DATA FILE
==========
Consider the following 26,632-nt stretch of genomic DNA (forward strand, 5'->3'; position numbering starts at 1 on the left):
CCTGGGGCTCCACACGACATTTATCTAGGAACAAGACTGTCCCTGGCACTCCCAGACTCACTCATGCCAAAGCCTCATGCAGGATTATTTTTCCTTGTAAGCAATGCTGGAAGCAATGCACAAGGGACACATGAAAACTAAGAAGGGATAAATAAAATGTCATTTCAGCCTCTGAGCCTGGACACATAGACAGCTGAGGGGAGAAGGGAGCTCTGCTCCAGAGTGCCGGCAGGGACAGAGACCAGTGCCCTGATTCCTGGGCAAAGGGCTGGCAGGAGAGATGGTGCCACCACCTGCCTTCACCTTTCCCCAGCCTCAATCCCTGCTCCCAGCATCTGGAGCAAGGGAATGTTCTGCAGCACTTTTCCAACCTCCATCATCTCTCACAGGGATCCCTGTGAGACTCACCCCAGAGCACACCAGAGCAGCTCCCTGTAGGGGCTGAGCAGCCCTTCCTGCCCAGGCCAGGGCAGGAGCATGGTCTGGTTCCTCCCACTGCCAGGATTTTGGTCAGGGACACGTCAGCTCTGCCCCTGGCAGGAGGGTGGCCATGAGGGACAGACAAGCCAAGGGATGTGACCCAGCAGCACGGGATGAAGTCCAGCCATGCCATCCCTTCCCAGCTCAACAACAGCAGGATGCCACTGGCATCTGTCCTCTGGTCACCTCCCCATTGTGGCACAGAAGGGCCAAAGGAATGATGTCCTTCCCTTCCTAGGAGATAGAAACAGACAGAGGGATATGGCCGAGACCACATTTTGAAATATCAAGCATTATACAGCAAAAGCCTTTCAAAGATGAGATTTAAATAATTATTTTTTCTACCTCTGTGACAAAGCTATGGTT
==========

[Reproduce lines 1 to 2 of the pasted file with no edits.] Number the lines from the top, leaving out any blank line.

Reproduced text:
Consider the following 26,632-nt stretch of genomic DNA (forward strand, 5'->3'; position numbering starts at 1 on the left):
CCTGGGGCTCCACACGACATTTATCTAGGAACAAGACTGTCCCTGGCACTCCCAGACTCACTCATGCCAAAGCCTCATGCAGGATTATTTTTCCTTGTAAGCAATGCTGGAAGCAATGCACAAGGGACACATGAAAACTAAGAAGGGATAAATAAAATGTCATTTCAGCCTCTGAGCCTGGACACATAGACAGCTGAGGGGAGAAGGGAGCTCTGCTCCAGAGTGCCGGCAGGGACAGAGACCAGTGCCCTGATTCCTGGGCAAAGGGCTGGCAGGAGAGATGGTGCCACCACCTGCCTTCACCTTTCCCCAGCCTCAATCCCTGCTCCCAGCATCTGGAGCAAGGGAATGTTCTGCAGCACTTTTCCAACCTCCATCATCTCTCACAGGGATCCCTGTGAGACTCACCCCAGAGCACACCAGAGCAGCTCCCTGTAGGGGCTGAGCAGCCCTTCCTGCCCAGGCCAGGGCAGGAGCATGGTCTGGTTCCTCCCACTGCCAGGATTTTGGTCAGGGACACGTCAGCTCTGCCCCTGGCAGGAGGGTGGCCATGAGGGACAGACAAGCCAAGGGATGTGACCCAGCAGCACGGGATGAAGTCCAGCCATGCCATCCCTTCCCAGCTCAACAACAGCAGGATGCCACTGGCATCTGTCCTCTGGTCACCTCCCCATTGTGGCACAGAAGGGCCAAAGGAATGATGTCCTTCCCTTCCTAGGAGATAGAAACAGACAGAGGGATATGGCCGAGACCACATTTTGAAATATCAAGCATTATACAGCAAAAGCCTTTCAAAGATGAGATTTAAATAATTATTTTTTCTACCTCTGTGACAAAGCTATGGTT